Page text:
Tag Archive: turtles all the way down

Rejected Writing Prompts.

The moisturizer didn’t start working until several applications later.


Why aren’t amino acids called “amateur teins”?


It wasn’t apropos—it was the propos.


Things used to turn on a dime. With inflation they turn on a dollar.


Nothing had changed. So had everything.


How much power does it take for your phone to warn you the battery is low?


Creaky door in a full house on a summer afternoon—no big deal.

Creaky door in an empty house in the middle of the night in late fall or early winter—utterly terrifying.

Creaky door in an empty house in the middle of the night in summer—hey, might as well check it out, it’s not like you have to get dressed or anything.


Opening dialogue:

“How can we get people to come to the event?”

“I could give out samples of my wine cake.”

“I’m not sure about that.”

“Oh, it’s not what it sounds like. It’s soaked in vodka!”


The dessert known as a Baked Alaska in the United States is called a Norwegian Omelet in France.


One-hundred and eighty minutes later we realized it had been three hours.


Do cowboys ever pretend they’re 7-year olds?


Was “Bingo” the name of the dog or the farmer?


Did telegram messengers use stationery bikes?


I’ve never run a Marathon but one summer I did work as a clerk at one of their gas stations.


You don’t meet a lot of women with “Jr.” after their name.


We chose the Czech airport for reasons that were purely Prague-matic.


My life was influenced by the Greek philosopher Mediocrites.


Why is there lemonade but no grapefruitade, kumquatade, or banananade?


Opening dialogue:

“They really treat you like family at this restaurant!”

“Here’s your bill, and as soon as you’re done you can start washing the dishes.”


In the end the salmon was a red herring.


Ray Bradbury said, “Write a short story every week. It’s not possible to write 52 bad short stories in a row.” Prove him wrong.


face1Most graffiti is a person’s name or nickname–what’s commonly known as a tag. And when you think about it a name, especially when elaborately drawn, is more than just a word. It’s a picture. It says as much about how the artist sees him or herself as a self-portrait would. And it’s the most personal expression an artist can make and have a history that spans artists as different as Rembrandt and Kahlo. So it was really interesting to me that someone tagged a couple of different places with what I think it a self-portrait. It’s a caricature and not realistic, but it’s meant to be a self-portrait. At least I think it is since as usual I don’t know the artist and I can’t ask them about it. So I’m just speculating, but bear with me here.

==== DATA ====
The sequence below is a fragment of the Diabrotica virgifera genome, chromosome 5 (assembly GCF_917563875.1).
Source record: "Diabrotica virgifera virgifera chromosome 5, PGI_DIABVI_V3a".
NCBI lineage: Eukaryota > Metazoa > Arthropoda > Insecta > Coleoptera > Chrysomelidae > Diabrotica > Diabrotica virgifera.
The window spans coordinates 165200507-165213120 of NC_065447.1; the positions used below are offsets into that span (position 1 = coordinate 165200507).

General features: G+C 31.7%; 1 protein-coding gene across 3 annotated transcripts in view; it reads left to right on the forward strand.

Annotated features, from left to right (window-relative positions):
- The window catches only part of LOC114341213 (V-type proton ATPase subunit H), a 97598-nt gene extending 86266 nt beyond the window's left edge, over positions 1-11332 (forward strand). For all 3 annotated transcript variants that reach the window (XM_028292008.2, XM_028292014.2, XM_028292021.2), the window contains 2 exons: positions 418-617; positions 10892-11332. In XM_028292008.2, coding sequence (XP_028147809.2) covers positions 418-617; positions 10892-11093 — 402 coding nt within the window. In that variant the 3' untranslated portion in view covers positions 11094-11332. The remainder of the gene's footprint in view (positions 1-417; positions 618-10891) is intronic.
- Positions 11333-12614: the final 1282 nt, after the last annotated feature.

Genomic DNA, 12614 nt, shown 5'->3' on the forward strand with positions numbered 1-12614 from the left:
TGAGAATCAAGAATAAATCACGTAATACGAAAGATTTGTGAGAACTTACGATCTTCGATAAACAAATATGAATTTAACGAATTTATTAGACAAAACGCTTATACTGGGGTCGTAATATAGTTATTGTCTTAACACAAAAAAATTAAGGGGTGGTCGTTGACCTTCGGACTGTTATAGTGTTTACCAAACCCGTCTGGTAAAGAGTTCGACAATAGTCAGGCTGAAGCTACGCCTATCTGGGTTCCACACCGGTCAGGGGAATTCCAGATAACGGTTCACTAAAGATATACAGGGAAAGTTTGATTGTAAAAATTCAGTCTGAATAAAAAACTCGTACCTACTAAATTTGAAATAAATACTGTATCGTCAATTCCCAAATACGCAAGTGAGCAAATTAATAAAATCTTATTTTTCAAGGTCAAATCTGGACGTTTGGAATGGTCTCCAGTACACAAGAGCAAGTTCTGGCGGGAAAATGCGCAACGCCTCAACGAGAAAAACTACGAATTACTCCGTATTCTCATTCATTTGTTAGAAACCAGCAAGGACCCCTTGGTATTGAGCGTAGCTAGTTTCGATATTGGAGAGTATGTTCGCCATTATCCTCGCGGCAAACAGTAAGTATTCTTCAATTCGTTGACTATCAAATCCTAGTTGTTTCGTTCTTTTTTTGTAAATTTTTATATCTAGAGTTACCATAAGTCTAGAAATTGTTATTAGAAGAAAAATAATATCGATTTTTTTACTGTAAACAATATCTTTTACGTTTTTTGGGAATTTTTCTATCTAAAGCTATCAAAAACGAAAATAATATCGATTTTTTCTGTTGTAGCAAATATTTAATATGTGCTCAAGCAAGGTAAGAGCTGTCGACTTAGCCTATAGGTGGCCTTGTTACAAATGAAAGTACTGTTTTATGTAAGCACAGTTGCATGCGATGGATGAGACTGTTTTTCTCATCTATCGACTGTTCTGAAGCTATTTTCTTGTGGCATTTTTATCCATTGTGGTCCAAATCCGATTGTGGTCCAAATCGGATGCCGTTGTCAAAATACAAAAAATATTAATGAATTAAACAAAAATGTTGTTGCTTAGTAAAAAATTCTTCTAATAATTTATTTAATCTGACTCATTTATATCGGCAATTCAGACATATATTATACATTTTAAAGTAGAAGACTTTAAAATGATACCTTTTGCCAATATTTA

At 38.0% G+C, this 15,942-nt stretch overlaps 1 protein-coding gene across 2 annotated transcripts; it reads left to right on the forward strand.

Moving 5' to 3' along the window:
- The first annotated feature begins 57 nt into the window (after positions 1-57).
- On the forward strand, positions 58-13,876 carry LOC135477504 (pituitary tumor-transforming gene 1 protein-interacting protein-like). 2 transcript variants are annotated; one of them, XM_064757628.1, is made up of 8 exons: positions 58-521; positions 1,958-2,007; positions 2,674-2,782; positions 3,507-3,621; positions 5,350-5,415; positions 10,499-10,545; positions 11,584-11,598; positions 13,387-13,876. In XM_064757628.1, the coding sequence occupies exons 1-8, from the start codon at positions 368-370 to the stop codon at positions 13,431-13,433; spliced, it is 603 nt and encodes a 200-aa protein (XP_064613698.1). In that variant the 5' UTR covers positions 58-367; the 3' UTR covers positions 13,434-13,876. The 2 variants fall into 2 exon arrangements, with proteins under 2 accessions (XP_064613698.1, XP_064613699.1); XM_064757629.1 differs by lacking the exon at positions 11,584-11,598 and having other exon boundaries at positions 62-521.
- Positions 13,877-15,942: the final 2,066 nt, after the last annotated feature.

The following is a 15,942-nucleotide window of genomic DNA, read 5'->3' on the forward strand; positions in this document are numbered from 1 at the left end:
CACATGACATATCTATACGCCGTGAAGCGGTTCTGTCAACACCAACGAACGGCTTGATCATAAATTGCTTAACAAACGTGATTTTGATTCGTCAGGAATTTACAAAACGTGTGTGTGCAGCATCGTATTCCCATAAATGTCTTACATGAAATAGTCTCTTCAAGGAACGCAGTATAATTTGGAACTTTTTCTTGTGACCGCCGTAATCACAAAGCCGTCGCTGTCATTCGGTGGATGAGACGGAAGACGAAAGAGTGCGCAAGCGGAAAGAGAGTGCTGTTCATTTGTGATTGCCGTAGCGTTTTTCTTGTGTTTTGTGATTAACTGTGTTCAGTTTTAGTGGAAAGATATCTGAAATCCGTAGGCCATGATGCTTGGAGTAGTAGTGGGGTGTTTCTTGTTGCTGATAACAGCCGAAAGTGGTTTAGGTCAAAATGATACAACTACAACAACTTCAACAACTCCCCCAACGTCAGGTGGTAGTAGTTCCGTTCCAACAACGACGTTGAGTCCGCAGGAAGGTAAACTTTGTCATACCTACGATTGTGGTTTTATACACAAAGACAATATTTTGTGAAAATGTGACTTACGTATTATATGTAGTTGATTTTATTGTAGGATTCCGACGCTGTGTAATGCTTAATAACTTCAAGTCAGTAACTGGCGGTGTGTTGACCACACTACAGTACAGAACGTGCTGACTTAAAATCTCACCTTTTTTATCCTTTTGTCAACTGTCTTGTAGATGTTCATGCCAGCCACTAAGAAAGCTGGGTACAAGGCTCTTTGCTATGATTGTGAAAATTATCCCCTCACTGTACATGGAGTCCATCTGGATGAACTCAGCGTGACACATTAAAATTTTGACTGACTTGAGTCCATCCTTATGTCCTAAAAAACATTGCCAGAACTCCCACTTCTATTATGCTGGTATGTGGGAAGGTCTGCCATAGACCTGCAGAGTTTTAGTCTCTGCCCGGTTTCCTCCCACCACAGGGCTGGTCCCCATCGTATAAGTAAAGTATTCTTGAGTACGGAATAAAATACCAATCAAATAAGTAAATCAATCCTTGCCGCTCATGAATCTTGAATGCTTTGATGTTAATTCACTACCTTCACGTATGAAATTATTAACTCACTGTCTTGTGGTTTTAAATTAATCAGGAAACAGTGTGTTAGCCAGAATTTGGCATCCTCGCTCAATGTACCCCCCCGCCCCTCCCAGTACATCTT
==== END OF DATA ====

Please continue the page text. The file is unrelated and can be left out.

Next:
What made me think of the connection between signatures and self-portraits wasn’t just the fact that this graffiti is a face rather than the usual name. I also thought of Salvador Dali’s massive painting The Ecumenical Council, from his religious period, finished in 1960 when he was fifty-six. In his youth Dali had been an ardent atheist but later would meet Pope Pius XII and converted to Catholicism.

Source: Wikipedia

Or did he? Scholars interpret this painting at representing the union of Heaven and Earth. The figure in the upper center is believed to be God whose hand is up because no one can look on the face of God. The interesting thing, though, is Dali’s self-portrait in the lower left. He’s painted himself as a painter. This has been interpreted as his substitute for a signature. And yet Dali signed most of his paintings with just his name. Self-portraits are extremely rare in his work. He occasionally painted himself as a child but almost always facing away from the viewer. In a few of his early surrealist works he painted himself or figures that represented him but with a hand over the face.

Maybe this is really Dali’s not so subtle jab at religion–suggesting that the real creator is the artist. Isn’t that blasphemy? Well it might have been a blast for Dali anyway. Yes, he went though the motions of converting to Catholicism but at a time when being an atheist among artists was common, even expected. He claimed to support Franco then the Spanish monarchy when most artists were joining the Communist party or at least claiming to be apolitical. I think he did these things solely to shock people, and throwing a little blasphemy into his work was his way of playing both sides. He didn’t take anything too seriously.

I know I’m not saying much about graffiti here, especially not the graffiti pictures above, but I am trying to tie graffiti into the more respectable world of serious art criticism and art history. Why? Because I think it’s funny that it shocks some people who take art way too seriously.

Turtles All The Way Down.

Hail and farewell Terry Pratchett. Born April 28th, 1948, died March 12, 2015. Libraries were made for books like his. It’s checkouts all the way down.


And here’s one more book–the back cover of my copy of Good Omens given to me by my friend James. Pratchett stands under a winged hourglass. Tempus fugit, but there’s always time for books.